Another Embryonic Working Group: Standards for Exchanging Screening Data

There have been some exciting developments in the half-month since the Pistoia Alliance face-to-face meeting of the board and operational team. Just today, the fledgling working group on Biomarker Exchange Standards held its third meeting. And next Wednesday another working group spawned from the Information Ecosystem Workshop last October in Hannover will have its kickoff meeting. This group is aimed at developing standards for exchanging screening data, and we already have over 90 people signed up for the teleconference.

I asked David Kniaz, director of business architecture at Merck and the one spearheading this topic, to share a bit of information on this topic.

What problem is driving this topic?

To facilitate drug development and lower the cost and risk associated with launching new drugs, pharmaceutical companies are virtualizing and externalizing R&D through various types of partnerships.  Screening externalization is a particular area of focus within drug discovery programs. Yet no established standards exist supporting consistency of data formats and naming conventions in this area. As a result, significant one-off effort is required to determine how data and physical samples can be exchanged—effort that slows discovery project cycle time, increases cost, and reduces efficiency and data quality.

What is this group’s aim?

The proposed project, which the Alliance will be devoting resources to accelerate, is targeted to improve discovery project efficiency through the development of standards to simplify and improve internal and external screening data exchange.  The initial proposed focused areas include “routine” primary and secondary in vitro pharmacology assays typically outsourced by large pharmaceutical organizations to CROs. CRO data exchange is clearly important, but it’s not the only aspect to consider. As one enthusiastic member of this initial team put it, “I can’t even get my assay data management system to play in the sandbox with my ELN!”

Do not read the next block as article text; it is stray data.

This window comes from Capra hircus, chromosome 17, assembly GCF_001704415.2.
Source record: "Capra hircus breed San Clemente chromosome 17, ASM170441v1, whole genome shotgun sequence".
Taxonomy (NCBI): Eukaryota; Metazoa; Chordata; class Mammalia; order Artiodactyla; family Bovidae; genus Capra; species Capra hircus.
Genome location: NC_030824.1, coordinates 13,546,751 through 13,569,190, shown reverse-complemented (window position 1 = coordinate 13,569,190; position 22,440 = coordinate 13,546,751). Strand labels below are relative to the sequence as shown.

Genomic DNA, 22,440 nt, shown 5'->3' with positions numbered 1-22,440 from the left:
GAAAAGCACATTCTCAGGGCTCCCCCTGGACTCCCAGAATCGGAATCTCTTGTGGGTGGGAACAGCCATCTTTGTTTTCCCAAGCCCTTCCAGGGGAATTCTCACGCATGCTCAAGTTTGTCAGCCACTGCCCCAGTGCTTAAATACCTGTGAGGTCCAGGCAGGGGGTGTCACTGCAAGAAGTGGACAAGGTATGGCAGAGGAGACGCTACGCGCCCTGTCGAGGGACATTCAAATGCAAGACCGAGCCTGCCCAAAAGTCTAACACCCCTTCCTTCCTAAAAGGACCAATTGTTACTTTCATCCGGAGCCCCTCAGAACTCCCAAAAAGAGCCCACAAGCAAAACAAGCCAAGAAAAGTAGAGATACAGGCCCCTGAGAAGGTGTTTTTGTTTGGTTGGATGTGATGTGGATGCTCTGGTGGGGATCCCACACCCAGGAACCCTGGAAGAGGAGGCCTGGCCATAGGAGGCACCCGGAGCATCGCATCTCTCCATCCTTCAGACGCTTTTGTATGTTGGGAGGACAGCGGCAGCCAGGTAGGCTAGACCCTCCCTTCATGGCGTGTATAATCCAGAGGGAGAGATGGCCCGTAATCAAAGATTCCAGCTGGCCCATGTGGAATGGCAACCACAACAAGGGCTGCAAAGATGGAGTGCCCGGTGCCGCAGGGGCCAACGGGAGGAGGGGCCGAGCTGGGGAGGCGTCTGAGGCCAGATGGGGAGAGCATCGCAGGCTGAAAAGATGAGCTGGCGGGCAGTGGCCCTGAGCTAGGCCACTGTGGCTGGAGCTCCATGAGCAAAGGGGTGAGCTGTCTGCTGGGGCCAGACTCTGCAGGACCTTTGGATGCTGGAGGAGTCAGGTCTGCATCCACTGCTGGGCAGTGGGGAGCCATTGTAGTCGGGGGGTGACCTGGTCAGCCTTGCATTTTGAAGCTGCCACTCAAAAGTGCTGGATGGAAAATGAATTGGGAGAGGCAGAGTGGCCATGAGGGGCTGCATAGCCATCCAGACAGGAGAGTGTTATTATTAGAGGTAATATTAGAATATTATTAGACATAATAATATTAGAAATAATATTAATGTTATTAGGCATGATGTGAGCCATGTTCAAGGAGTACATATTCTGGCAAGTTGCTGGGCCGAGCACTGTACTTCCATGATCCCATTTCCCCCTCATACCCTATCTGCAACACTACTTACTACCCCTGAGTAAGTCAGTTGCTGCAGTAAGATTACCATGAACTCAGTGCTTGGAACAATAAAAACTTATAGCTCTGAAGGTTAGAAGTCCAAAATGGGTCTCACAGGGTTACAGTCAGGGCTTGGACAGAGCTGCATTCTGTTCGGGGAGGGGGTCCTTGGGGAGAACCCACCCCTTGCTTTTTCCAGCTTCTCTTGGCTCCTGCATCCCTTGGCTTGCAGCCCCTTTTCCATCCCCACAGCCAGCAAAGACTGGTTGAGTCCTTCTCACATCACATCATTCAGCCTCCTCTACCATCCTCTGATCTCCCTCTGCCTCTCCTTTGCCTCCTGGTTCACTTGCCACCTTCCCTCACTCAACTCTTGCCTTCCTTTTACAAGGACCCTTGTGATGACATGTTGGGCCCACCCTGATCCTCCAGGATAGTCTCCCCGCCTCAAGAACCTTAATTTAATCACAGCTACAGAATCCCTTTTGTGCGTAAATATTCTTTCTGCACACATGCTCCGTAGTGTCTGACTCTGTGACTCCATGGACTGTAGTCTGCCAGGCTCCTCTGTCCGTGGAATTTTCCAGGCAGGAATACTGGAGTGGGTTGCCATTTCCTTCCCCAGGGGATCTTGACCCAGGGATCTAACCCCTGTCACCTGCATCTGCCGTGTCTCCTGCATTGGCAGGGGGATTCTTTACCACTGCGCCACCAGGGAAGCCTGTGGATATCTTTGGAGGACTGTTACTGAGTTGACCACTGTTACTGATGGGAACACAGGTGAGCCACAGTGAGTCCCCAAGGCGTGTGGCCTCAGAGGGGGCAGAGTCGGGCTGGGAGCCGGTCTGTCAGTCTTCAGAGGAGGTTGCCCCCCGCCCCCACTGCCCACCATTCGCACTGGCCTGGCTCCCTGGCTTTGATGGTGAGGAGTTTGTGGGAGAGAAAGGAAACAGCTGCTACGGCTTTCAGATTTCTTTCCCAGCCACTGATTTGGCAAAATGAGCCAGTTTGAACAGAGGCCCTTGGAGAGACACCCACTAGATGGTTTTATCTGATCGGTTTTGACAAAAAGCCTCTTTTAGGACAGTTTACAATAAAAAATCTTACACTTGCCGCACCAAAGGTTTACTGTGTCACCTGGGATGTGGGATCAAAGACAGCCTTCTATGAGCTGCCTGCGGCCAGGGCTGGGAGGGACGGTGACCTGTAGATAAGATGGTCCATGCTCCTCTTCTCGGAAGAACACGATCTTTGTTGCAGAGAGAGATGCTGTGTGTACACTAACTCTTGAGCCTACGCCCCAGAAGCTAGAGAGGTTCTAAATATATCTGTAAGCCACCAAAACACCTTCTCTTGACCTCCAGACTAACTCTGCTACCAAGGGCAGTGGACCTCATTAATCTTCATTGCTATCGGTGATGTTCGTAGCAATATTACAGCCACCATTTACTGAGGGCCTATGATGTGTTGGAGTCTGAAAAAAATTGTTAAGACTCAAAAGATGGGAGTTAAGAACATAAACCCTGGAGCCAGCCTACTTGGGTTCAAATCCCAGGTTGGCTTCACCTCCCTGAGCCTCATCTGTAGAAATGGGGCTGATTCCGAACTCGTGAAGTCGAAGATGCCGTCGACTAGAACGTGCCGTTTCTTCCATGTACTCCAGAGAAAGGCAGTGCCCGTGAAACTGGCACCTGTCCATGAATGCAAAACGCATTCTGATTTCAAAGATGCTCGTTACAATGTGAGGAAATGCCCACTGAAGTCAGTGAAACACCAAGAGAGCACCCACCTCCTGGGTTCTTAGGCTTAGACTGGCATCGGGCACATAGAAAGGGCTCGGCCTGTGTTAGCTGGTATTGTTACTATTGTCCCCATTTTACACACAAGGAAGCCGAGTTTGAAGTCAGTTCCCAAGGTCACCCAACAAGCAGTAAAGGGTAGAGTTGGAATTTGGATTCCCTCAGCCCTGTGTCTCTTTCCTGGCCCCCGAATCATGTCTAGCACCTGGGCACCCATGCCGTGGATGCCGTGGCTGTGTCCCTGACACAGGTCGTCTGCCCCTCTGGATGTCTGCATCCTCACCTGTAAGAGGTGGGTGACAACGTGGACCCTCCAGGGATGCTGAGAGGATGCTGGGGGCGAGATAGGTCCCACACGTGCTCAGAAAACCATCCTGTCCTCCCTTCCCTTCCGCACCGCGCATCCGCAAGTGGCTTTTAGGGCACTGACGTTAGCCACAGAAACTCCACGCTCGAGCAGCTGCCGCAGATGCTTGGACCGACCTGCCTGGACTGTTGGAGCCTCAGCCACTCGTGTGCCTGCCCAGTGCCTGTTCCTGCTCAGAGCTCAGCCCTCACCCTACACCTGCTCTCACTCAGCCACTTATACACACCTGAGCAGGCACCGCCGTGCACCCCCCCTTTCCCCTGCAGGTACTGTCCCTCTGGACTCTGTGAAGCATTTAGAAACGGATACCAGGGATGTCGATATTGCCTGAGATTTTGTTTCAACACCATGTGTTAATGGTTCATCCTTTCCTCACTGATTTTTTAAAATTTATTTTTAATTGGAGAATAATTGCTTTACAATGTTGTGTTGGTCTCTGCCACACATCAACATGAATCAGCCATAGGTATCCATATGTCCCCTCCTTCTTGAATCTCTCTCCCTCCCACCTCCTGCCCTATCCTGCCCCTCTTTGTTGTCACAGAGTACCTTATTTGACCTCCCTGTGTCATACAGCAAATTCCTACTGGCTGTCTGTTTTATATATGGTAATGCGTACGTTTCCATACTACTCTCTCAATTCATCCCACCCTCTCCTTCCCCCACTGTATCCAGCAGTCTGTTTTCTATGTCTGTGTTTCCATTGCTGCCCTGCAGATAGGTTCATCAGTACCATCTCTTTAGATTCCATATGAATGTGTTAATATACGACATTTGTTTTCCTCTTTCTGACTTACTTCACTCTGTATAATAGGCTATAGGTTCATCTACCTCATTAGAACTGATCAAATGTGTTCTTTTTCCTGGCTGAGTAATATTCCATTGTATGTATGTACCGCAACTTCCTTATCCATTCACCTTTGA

Who should be involved?

I’m thrilled at the response to the teleconference so far. Clearly, this issue is resonating in the community. We’ll require a range of subject-matter expert resources to provide input into the scope of the project and develop the proposal and business case. We’re also looking for opportunities to leverage existing standards where possible and to partner with other organizations such as the Society for Lab Automation and Screening (SLAS).

Posted in Pistoia Alliance Blog.

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